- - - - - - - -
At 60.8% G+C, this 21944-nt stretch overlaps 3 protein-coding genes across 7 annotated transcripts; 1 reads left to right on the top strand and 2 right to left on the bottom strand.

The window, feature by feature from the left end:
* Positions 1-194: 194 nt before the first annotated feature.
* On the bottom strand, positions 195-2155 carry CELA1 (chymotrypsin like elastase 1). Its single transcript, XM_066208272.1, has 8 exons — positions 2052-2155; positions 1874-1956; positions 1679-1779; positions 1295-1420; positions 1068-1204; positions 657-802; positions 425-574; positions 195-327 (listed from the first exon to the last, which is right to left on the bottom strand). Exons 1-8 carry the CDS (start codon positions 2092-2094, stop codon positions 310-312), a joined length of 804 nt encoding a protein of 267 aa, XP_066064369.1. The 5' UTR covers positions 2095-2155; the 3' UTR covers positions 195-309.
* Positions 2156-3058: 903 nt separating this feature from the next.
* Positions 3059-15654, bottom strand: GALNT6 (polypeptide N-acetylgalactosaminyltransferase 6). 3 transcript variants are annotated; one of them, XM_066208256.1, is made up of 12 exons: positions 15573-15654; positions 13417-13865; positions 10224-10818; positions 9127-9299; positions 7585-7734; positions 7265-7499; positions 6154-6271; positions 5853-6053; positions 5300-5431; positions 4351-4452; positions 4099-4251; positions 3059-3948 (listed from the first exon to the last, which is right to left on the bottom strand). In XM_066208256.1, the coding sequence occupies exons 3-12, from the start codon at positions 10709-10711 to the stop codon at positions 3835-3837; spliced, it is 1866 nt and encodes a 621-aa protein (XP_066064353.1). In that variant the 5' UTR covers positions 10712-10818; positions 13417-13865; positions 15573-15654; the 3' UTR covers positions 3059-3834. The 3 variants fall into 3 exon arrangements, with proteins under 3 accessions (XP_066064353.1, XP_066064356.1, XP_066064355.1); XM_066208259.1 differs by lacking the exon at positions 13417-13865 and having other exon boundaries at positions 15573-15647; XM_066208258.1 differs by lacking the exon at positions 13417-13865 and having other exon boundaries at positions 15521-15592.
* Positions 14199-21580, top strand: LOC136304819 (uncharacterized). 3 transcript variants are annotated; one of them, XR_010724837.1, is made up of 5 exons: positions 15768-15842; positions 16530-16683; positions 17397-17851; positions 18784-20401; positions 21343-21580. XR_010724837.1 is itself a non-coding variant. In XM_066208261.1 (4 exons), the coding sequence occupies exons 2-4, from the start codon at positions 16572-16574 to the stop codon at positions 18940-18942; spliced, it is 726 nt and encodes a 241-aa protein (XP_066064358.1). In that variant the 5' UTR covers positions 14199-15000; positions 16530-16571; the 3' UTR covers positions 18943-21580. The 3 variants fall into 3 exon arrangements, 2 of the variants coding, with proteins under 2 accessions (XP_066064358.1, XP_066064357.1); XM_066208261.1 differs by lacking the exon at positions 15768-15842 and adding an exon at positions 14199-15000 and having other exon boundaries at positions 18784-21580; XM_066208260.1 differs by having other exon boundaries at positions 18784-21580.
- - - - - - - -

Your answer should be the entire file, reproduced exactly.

At 60.8% G+C, this 21944-nt stretch overlaps 3 protein-coding genes across 7 annotated transcripts; 1 reads left to right on the top strand and 2 right to left on the bottom strand.

The window, feature by feature from the left end:
* Positions 1-194: 194 nt before the first annotated feature.
* On the bottom strand, positions 195-2155 carry CELA1 (chymotrypsin like elastase 1). Its single transcript, XM_066208272.1, has 8 exons — positions 2052-2155; positions 1874-1956; positions 1679-1779; positions 1295-1420; positions 1068-1204; positions 657-802; positions 425-574; positions 195-327 (listed from the first exon to the last, which is right to left on the bottom strand). Exons 1-8 carry the CDS (start codon positions 2092-2094, stop codon positions 310-312), a joined length of 804 nt encoding a protein of 267 aa, XP_066064369.1. The 5' UTR covers positions 2095-2155; the 3' UTR covers positions 195-309.
* Positions 2156-3058: 903 nt separating this feature from the next.
* Positions 3059-15654, bottom strand: GALNT6 (polypeptide N-acetylgalactosaminyltransferase 6). 3 transcript variants are annotated; one of them, XM_066208256.1, is made up of 12 exons: positions 15573-15654; positions 13417-13865; positions 10224-10818; positions 9127-9299; positions 7585-7734; positions 7265-7499; positions 6154-6271; positions 5853-6053; positions 5300-5431; positions 4351-4452; positions 4099-4251; positions 3059-3948 (listed from the first exon to the last, which is right to left on the bottom strand). In XM_066208256.1, the coding sequence occupies exons 3-12, from the start codon at positions 10709-10711 to the stop codon at positions 3835-3837; spliced, it is 1866 nt and encodes a 621-aa protein (XP_066064353.1). In that variant the 5' UTR covers positions 10712-10818; positions 13417-13865; positions 15573-15654; the 3' UTR covers positions 3059-3834. The 3 variants fall into 3 exon arrangements, with proteins under 3 accessions (XP_066064353.1, XP_066064356.1, XP_066064355.1); XM_066208259.1 differs by lacking the exon at positions 13417-13865 and having other exon boundaries at positions 15573-15647; XM_066208258.1 differs by lacking the exon at positions 13417-13865 and having other exon boundaries at positions 15521-15592.
* Positions 14199-21580, top strand: LOC136304819 (uncharacterized). 3 transcript variants are annotated; one of them, XR_010724837.1, is made up of 5 exons: positions 15768-15842; positions 16530-16683; positions 17397-17851; positions 18784-20401; positions 21343-21580. XR_010724837.1 is itself a non-coding variant. In XM_066208261.1 (4 exons), the coding sequence occupies exons 2-4, from the start codon at positions 16572-16574 to the stop codon at positions 18940-18942; spliced, it is 726 nt and encodes a 241-aa protein (XP_066064358.1). In that variant the 5' UTR covers positions 14199-15000; positions 16530-16571; the 3' UTR covers positions 18943-21580. The 3 variants fall into 3 exon arrangements, 2 of the variants coding, with proteins under 2 accessions (XP_066064358.1, XP_066064357.1); XM_066208261.1 differs by lacking the exon at positions 15768-15842 and adding an exon at positions 14199-15000 and having other exon boundaries at positions 18784-21580; XM_066208260.1 differs by having other exon boundaries at positions 18784-21580.